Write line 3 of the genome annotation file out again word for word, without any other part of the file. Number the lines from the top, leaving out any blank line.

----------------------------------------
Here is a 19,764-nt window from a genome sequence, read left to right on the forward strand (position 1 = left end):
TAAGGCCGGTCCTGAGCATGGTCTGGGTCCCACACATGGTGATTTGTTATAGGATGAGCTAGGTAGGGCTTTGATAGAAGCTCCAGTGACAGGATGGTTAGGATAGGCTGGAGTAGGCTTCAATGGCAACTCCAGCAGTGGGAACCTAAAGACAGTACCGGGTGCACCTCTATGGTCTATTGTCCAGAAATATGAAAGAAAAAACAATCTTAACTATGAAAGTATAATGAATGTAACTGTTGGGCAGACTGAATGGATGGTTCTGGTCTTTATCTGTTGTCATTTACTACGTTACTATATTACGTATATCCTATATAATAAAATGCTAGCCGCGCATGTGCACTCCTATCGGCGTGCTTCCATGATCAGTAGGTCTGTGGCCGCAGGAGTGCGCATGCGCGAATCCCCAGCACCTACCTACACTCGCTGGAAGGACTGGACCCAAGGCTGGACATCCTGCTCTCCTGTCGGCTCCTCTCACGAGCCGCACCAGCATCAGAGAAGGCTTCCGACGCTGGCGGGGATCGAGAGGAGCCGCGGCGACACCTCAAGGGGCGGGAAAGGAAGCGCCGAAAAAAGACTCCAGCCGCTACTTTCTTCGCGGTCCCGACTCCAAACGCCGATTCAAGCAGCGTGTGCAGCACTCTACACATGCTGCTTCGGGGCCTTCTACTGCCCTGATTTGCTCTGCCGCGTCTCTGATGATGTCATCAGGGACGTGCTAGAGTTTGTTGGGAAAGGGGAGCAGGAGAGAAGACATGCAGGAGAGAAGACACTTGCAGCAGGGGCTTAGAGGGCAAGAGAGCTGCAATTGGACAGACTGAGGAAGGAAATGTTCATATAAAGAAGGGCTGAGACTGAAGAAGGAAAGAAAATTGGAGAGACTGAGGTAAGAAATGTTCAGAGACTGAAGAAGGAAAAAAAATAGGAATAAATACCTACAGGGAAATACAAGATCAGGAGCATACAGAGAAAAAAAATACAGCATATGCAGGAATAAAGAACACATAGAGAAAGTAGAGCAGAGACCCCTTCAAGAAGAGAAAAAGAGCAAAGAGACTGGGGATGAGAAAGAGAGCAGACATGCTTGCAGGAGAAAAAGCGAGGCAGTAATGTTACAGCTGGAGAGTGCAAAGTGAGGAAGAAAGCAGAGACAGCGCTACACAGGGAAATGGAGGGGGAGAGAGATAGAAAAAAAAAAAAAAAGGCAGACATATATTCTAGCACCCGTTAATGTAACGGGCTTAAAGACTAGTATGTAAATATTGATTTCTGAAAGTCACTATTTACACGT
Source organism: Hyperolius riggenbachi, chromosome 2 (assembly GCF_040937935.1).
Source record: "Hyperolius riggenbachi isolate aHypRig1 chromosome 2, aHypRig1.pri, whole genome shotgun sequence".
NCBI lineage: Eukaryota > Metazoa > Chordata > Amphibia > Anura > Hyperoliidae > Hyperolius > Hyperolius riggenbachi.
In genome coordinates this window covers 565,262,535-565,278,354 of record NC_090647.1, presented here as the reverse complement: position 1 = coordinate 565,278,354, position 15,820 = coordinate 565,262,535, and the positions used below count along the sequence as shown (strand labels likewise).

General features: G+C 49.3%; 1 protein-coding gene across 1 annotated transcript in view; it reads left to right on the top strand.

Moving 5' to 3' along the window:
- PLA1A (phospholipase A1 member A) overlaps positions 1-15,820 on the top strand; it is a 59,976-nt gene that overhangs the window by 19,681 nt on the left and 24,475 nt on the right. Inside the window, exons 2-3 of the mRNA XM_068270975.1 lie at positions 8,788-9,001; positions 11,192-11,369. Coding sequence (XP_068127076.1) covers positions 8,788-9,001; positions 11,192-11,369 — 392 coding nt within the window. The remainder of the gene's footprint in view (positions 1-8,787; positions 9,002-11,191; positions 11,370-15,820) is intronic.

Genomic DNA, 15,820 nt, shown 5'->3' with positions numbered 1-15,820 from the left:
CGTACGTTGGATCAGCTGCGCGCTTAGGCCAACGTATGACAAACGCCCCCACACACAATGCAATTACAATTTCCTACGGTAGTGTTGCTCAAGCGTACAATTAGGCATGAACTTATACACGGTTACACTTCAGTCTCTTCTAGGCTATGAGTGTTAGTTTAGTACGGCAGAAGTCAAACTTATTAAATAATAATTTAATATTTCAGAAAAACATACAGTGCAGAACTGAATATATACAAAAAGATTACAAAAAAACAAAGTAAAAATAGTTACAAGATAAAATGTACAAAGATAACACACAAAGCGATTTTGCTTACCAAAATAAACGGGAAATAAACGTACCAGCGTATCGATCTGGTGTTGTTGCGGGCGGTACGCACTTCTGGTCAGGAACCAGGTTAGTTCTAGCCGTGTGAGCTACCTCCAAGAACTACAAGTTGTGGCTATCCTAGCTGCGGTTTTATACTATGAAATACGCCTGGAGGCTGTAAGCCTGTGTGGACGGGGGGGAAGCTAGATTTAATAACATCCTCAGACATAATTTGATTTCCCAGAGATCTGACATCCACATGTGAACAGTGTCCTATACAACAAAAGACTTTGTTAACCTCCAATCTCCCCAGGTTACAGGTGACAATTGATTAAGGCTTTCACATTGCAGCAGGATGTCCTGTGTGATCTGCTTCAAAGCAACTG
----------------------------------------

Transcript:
Source organism: Hyperolius riggenbachi, chromosome 2 (assembly GCF_040937935.1).